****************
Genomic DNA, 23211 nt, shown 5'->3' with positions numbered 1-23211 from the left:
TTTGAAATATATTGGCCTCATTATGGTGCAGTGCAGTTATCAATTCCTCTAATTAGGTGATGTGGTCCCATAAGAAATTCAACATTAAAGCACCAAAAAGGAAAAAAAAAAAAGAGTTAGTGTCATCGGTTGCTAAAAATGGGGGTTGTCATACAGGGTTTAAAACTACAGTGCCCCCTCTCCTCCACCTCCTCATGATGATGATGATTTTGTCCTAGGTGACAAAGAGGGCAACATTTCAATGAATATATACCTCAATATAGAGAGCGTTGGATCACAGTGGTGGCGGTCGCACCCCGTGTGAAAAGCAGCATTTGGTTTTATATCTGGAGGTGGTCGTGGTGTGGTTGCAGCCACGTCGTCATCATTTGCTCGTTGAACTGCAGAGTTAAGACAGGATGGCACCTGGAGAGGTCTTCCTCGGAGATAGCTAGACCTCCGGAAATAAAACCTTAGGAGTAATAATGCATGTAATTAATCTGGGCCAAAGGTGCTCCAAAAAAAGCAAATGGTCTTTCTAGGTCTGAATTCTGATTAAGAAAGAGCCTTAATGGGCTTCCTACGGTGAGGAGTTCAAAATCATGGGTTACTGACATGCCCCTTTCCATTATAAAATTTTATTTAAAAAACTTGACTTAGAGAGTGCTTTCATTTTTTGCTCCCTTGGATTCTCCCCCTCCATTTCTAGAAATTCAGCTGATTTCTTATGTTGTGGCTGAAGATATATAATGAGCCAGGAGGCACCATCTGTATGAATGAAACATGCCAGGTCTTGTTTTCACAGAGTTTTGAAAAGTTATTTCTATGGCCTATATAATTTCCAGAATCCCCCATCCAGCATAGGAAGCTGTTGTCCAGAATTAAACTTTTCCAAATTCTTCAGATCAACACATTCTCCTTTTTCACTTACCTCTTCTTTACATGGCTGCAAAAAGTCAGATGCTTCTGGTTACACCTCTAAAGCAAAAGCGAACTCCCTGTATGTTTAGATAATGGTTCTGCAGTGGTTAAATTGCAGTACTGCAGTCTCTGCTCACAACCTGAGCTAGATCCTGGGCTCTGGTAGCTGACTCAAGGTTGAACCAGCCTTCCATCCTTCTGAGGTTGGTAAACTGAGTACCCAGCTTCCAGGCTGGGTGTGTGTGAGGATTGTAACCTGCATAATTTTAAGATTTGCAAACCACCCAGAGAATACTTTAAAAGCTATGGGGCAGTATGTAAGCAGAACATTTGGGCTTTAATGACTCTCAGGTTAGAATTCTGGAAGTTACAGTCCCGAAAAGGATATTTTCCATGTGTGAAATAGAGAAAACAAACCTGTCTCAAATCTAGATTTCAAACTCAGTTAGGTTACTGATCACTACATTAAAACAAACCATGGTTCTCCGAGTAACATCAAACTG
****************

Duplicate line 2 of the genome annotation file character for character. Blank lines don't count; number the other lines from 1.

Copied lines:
TTTGAAATATATTGGCCTCATTATGGTGCAGTGCAGTTATCAATTCCTCTAATTAGGTGATGTGGTCCCATAAGAAATTCAACATTAAAGCACCAAAAAGGAAAAAAAAAAAAGAGTTAGTGTCATCGGTTGCTAAAAATGGGGGTTGTCATACAGGGTTTAAAACTACAGTGCCCCCTCTCCTCCACCTCCTCATGATGATGATGATTTTGTCCTAGGTGACAAAGAGGGCAACATTTCAATGAATATATACCTCAATATAGAGAGCGTTGGATCACAGTGGTGGCGGTCGCACCCCGTGTGAAAAGCAGCATTTGGTTTTATATCTGGAGGTGGTCGTGGTGTGGTTGCAGCCACGTCGTCATCATTTGCTCGTTGAACTGCAGAGTTAAGACAGGATGGCACCTGGAGAGGTCTTCCTCGGAGATAGCTAGACCTCCGGAAATAAAACCTTAGGAGTAATAATGCATGTAATTAATCTGGGCCAAAGGTGCTCCAAAAAAAGCAAATGGTCTTTCTAGGTCTGAATTCTGATTAAGAAAGAGCCTTAATGGGCTTCCTACGGTGAGGAGTTCAAAATCATGGGTTACTGACATGCCCCTTTCCATTATAAAATTTTATTTAAAAAACTTGACTTAGAGAGTGCTTTCATTTTTTGCTCCCTTGGATTCTCCCCCTCCATTTCTAGAAATTCAGCTGATTTCTTATGTTGTGGCTGAAGATATATAATGAGCCAGGAGGCACCATCTGTATGAATGAAACATGCCAGGTCTTGTTTTCACAGAGTTTTGAAAAGTTATTTCTATGGCCTATATAATTTCCAGAATCCCCCATCCAGCATAGGAAGCTGTTGTCCAGAATTAAACTTTTCCAAATTCTTCAGATCAACACATTCTCCTTTTTCACTTACCTCTTCTTTACATGGCTGCAAAAAGTCAGATGCTTCTGGTTACACCTCTAAAGCAAAAGCGAACTCCCTGTATGTTTAGATAATGGTTCTGCAGTGGTTAAATTGCAGTACTGCAGTCTCTGCTCACAACCTGAGCTAGATCCTGGGCTCTGGTAGCTGACTCAAGGTTGAACCAGCCTTCCATCCTTCTGAGGTTGGTAAACTGAGTACCCAGCTTCCAGGCTGGGTGTGTGTGAGGATTGTAACCTGCATAATTTTAAGATTTGCAAACCACCCAGAGAATACTTTAAAAGCTATGGGGCAGTATGTAAGCAGAACATTTGGGCTTTAATGACTCTCAGGTTAGAATTCTGGAAGTTACAGTCCCGAAAAGGATATTTTCCATGTGTGAAATAGAGAAAACAAACCTGTCTCAAATCTAGATTTCAAACTCAGTTAGGTTACTGATCACTACATTAAAACAAACCATGGTTCTCCGAGTAACATCAAACTG